In a new study, Stanford researchers have strongly bolstered the theory that a lack of oxygen in Earth’s oceans contributed to a devastating die-off approximately 444 million years ago. The new results further indicate that these anoxic (little- to no-oxygen) conditions lasted over 3 million years—significantly longer than similar biodiversity-crushing spells in our planet’s history.
Beyond deepening understandings of ancient mass extinction events, the findings have relevance for today: Global climate change is contributing to declining oxygen levels in the open ocean and coastal waters, a process that likely spells doom for a variety of species.
“Our study has squeezed out a lot of the remaining uncertainty over the extent and intensity of the anoxic conditions during a mass die-off that occurred hundreds of millions of years ago,” said lead author Richard George Stockey, a graduate student in the lab of study co-author Erik Sperling, an assistant professor of geological sciences at Stanford’s School of Earth, Energy & Environmental Sciences (Stanford Earth). “But the findings are not limited to that one biological cataclysm.”
The study, published in Nature Communications April 14, centered on an event known as the Late Ordovician Mass Extinction. It is recognized as one of the “Big Five” great dyings in Earth’s history, with the most famous being the Cretaceous-Paleogene event that wiped out all non-avian dinosaurs some 65 million years ago.
At the outset of the Late Ordovician event about 450 million years ago, the world was a very different place than it is today or was even in the age of the dinosaurs. The vast majority of life occurred exclusively in the oceans, with plants having just begun to appear on land. Most of the modern-day continents were jammed together as a single super-continent, dubbed Gondwana.
An initial pulse of extinctions began due to global cooling that gripped much of Gondwana under glaciers. By approximately 444 million year ago, a second pulse of extinction then set in at the boundary between the Hirnantian and Rhuddanian geological stages largely—albeit inconclusively—attributed to ocean anoxia. Around 85 percent of marine species vanished from the fossil record by the time the Late Ordovician event ultimately passed.
The Stanford researchers and their study colleagues looked specifically at the second pulse of extinction. The team sought to constrain uncertainty regarding where in Earth’s seas a dearth of dissolved oxygen—as critical for oceanic biology then as it is now—occurred, as well as to what extent and for how long. Prior studies have inferred ocean oxygen concentrations through analyses of ancient sediments containing isotopes of metals such as uranium and molybdenum, which undergo different chemical reactions in anoxic versus well-oxygenated conditions.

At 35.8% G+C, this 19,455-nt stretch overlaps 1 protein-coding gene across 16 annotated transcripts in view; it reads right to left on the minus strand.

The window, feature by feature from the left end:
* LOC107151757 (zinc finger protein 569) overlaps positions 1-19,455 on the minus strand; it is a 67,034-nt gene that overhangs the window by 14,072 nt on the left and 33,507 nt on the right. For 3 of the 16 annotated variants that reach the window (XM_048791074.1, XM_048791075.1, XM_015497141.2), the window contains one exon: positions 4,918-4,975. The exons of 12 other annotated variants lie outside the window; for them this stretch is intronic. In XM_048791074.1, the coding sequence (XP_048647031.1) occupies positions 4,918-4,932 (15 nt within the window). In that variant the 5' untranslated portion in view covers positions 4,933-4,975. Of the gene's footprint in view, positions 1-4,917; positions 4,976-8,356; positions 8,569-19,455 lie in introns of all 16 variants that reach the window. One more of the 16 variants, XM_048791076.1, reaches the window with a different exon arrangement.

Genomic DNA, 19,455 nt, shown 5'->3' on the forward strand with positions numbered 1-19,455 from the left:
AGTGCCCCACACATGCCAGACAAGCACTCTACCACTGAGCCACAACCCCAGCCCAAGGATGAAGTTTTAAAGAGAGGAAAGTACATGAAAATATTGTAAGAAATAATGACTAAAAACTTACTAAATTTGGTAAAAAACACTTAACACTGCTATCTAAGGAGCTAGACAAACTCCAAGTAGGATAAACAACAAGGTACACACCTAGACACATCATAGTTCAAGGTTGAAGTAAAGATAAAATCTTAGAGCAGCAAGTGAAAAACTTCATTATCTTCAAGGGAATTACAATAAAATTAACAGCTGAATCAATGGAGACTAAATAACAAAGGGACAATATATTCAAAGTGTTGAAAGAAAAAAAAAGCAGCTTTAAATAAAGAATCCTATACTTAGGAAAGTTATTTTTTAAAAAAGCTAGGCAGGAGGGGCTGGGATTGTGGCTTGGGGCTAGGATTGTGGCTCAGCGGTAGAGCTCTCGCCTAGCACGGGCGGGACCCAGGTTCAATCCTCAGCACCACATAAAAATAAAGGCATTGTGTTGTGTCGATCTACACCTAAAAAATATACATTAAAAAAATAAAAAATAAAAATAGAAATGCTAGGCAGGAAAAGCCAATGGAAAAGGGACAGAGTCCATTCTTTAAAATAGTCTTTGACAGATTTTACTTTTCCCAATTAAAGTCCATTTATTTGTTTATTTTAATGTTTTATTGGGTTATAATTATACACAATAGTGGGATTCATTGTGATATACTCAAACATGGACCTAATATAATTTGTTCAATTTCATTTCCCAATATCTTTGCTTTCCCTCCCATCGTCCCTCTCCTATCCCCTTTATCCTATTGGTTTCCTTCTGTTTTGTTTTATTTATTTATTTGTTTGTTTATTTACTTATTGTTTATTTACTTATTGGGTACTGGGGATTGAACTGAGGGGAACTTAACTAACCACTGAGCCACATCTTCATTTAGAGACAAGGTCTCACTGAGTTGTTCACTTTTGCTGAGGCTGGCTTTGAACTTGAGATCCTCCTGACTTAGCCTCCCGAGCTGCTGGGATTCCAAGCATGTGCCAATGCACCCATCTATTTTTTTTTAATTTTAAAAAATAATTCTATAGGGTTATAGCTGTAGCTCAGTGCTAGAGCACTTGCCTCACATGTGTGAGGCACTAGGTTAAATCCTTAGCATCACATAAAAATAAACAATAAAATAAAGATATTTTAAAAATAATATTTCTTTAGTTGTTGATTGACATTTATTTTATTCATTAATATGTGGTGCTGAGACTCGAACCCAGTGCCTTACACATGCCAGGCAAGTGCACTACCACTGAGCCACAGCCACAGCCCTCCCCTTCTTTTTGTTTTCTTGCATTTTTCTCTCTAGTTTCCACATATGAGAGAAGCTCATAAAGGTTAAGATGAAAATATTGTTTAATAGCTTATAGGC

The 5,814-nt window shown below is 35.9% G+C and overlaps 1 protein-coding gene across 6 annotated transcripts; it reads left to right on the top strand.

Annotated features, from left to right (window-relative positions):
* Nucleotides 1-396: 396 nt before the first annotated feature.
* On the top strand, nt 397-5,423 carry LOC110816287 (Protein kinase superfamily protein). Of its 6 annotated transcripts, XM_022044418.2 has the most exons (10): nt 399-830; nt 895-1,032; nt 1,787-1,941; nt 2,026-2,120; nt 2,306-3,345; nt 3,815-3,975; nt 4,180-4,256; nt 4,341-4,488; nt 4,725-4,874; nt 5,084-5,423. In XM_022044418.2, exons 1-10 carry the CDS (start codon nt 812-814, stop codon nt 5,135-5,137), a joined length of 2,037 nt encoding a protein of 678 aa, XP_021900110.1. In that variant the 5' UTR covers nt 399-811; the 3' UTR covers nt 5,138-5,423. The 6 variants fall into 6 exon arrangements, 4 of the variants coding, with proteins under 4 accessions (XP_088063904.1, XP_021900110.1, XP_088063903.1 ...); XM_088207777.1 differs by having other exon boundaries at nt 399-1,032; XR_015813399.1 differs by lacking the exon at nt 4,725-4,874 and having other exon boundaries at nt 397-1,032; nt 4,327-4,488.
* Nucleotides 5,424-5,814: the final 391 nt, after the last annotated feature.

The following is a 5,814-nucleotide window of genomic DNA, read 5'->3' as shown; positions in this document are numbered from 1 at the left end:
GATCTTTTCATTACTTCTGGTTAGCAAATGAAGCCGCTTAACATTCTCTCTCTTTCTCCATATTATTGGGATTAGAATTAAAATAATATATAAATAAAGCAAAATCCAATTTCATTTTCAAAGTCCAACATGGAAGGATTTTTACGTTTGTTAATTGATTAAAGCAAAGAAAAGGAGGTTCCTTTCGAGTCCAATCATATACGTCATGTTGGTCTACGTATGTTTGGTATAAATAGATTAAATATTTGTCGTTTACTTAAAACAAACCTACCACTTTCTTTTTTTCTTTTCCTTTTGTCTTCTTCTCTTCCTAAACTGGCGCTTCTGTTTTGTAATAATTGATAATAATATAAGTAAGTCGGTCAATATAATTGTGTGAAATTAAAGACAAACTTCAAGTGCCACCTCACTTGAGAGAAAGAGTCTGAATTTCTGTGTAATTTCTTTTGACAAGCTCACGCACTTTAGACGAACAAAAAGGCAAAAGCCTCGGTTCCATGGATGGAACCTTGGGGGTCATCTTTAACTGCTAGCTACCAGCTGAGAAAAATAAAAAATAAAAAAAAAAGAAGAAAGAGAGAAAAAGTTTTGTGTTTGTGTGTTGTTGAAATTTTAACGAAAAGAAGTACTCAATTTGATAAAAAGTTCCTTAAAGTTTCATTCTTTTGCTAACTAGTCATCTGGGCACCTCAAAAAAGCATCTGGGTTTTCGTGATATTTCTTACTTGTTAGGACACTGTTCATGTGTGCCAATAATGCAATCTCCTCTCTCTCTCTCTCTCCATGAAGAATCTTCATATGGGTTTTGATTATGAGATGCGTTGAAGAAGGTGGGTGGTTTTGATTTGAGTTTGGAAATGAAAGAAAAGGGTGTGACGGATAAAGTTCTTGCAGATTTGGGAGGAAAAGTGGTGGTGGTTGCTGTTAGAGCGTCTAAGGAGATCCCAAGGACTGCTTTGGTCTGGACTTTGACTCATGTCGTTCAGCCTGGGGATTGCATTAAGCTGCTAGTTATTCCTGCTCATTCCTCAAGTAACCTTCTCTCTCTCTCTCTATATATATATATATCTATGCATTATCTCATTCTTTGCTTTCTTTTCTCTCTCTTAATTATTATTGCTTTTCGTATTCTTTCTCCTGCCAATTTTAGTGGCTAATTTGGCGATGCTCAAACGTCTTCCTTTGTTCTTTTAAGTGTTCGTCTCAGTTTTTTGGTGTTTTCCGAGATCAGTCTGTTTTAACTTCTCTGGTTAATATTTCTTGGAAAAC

Stockey led the construction of a novel model that incorporated previously published metal isotope data, as well as new data from samples of black shale hailing from the Murzuq Basin in Libya, deposited in the geological record during the mass extinction. The model cast a wide net, taking into account 31 different variables related to the metals, including the amounts of uranium and molybdenum that leach off land and reach the oceans via rivers to settle into the seafloor.
The model’s conclusion: In any reasonable scenario, severe and prolonged ocean anoxia must have occurred across large volumes of Earth’s ocean bottoms. “Thanks to this model, we can confidently say a long and profound global anoxic event is linked to the second pulse of mass extinction in the Late Ordovician,” Sperling said. “For most ocean life, the Hirnantian-Rhuddanian boundary was indeed a really bad time to be alive.”
Effects on biodiversity
The lessons of the past suggest that the deoxygenation increasingly documented in the modern oceans, particularly in the upper slopes of the continental shelves that bracket major landmasses, will put strain on many organism types—possibly to the brink of extinction. “There is no way that low oxygen conditions are not going to have a severe effect on diversity,” Stockey said.
In this way, in addition to shedding light on Earth of a distant yester-eon, the study’s findings could help researchers better model the planet as it is now.
“We actually have a big problem modeling oxygenation in the modern ocean,” Sperling said. “And by expanding our thinking of how oceans have behaved in the past, we could gain some insights into the oceans today.”
Co-authors on the study are with the Georgia Institute of Technology, Yale University, University of Portsmouth and Czech University of Life Sciences Prague.
More information: Richard G. Stockey et al. Persistent global marine euxinia in the early Silurian. Nature Communications (2020). DOI: 10.1038/s41467-020-15400-y
Image: Laminated black shales and cherts exposed on the Peel River, Yukon, Canada, that were deposited during the late Ordovician and earliest Silurian. These sediments show no evidence of organisms living on the seafloor due to anoxic conditions at the seabed. Researchers estimated the global extent of low-oxygen conditions during this time period using new trace metal isotope data and uncertainty modeling.
Credit: Erik Sperling